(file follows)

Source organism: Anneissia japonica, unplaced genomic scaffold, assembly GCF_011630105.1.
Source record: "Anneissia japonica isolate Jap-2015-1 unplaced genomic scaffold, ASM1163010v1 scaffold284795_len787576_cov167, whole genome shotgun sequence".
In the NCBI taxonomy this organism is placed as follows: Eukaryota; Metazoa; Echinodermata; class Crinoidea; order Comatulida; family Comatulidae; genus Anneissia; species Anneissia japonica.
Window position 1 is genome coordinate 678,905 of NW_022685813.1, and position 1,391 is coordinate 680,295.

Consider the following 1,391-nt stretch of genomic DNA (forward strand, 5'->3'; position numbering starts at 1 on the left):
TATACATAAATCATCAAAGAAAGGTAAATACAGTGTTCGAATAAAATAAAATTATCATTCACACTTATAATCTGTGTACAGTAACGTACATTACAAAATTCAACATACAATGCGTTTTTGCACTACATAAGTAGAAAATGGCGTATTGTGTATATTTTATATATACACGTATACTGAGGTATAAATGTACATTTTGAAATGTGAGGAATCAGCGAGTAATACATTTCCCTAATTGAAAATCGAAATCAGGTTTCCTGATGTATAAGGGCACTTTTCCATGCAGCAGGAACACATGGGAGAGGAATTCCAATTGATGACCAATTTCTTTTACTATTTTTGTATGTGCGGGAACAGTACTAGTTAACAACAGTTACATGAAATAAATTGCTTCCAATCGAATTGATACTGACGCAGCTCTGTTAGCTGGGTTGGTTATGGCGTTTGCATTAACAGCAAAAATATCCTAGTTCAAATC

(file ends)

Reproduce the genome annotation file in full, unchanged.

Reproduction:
Source organism: Anneissia japonica, unplaced genomic scaffold, assembly GCF_011630105.1.
Source record: "Anneissia japonica isolate Jap-2015-1 unplaced genomic scaffold, ASM1163010v1 scaffold284795_len787576_cov167, whole genome shotgun sequence".
In the NCBI taxonomy this organism is placed as follows: Eukaryota; Metazoa; Echinodermata; class Crinoidea; order Comatulida; family Comatulidae; genus Anneissia; species Anneissia japonica.
Window position 1 is genome coordinate 678,905 of NW_022685813.1, and position 1,391 is coordinate 680,295.

Consider the following 1,391-nt stretch of genomic DNA (forward strand, 5'->3'; position numbering starts at 1 on the left):
TATACATAAATCATCAAAGAAAGGTAAATACAGTGTTCGAATAAAATAAAATTATCATTCACACTTATAATCTGTGTACAGTAACGTACATTACAAAATTCAACATACAATGCGTTTTTGCACTACATAAGTAGAAAATGGCGTATTGTGTATATTTTATATATACACGTATACTGAGGTATAAATGTACATTTTGAAATGTGAGGAATCAGCGAGTAATACATTTCCCTAATTGAAAATCGAAATCAGGTTTCCTGATGTATAAGGGCACTTTTCCATGCAGCAGGAACACATGGGAGAGGAATTCCAATTGATGACCAATTTCTTTTACTATTTTTGTATGTGCGGGAACAGTACTAGTTAACAACAGTTACATGAAATAAATTGCTTCCAATCGAATTGATACTGACGCAGCTCTGTTAGCTGGGTTGGTTATGGCGTTTGCATTAACAGCAAAAATATCCTAGTTCAAATC